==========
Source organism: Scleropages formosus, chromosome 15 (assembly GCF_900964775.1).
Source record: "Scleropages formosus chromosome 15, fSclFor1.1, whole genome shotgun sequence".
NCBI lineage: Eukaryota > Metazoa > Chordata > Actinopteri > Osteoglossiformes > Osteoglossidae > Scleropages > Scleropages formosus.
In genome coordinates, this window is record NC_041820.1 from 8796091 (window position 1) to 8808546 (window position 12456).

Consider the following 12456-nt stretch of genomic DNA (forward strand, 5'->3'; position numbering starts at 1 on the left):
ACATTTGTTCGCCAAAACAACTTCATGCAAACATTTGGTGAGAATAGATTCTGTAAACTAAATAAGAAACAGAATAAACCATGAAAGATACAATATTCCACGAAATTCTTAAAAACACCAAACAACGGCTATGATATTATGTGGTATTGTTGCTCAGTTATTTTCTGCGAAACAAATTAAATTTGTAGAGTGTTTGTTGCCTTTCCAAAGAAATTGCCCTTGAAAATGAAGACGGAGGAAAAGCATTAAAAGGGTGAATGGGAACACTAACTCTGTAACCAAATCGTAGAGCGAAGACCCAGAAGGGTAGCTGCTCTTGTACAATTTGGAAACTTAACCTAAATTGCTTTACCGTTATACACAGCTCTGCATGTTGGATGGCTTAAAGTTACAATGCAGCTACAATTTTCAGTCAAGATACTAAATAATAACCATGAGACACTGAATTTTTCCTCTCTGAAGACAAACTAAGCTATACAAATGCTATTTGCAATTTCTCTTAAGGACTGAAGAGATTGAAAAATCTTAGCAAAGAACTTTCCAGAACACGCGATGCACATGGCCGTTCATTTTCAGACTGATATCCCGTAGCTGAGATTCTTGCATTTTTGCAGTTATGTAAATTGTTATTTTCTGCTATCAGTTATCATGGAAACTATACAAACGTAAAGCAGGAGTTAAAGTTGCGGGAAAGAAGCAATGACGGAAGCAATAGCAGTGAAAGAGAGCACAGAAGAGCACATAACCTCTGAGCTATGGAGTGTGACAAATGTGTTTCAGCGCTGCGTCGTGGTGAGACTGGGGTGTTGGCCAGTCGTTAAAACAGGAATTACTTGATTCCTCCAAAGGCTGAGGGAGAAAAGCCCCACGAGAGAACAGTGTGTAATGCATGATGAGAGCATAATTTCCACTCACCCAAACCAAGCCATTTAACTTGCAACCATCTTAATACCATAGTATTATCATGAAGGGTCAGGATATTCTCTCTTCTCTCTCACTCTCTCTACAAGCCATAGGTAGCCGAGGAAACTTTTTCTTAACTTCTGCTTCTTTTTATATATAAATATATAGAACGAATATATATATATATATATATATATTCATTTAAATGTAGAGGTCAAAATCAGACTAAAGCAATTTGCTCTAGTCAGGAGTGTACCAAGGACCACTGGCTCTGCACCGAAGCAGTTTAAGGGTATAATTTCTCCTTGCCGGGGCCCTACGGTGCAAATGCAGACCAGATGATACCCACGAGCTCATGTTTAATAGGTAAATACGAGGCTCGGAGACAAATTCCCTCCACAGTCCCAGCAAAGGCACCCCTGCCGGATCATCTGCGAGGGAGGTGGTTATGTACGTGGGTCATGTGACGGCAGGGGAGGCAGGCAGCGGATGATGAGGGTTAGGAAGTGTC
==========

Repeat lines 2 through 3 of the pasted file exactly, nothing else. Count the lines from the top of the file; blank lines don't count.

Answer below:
Source record: "Scleropages formosus chromosome 15, fSclFor1.1, whole genome shotgun sequence".
NCBI lineage: Eukaryota > Metazoa > Chordata > Actinopteri > Osteoglossiformes > Osteoglossidae > Scleropages > Scleropages formosus.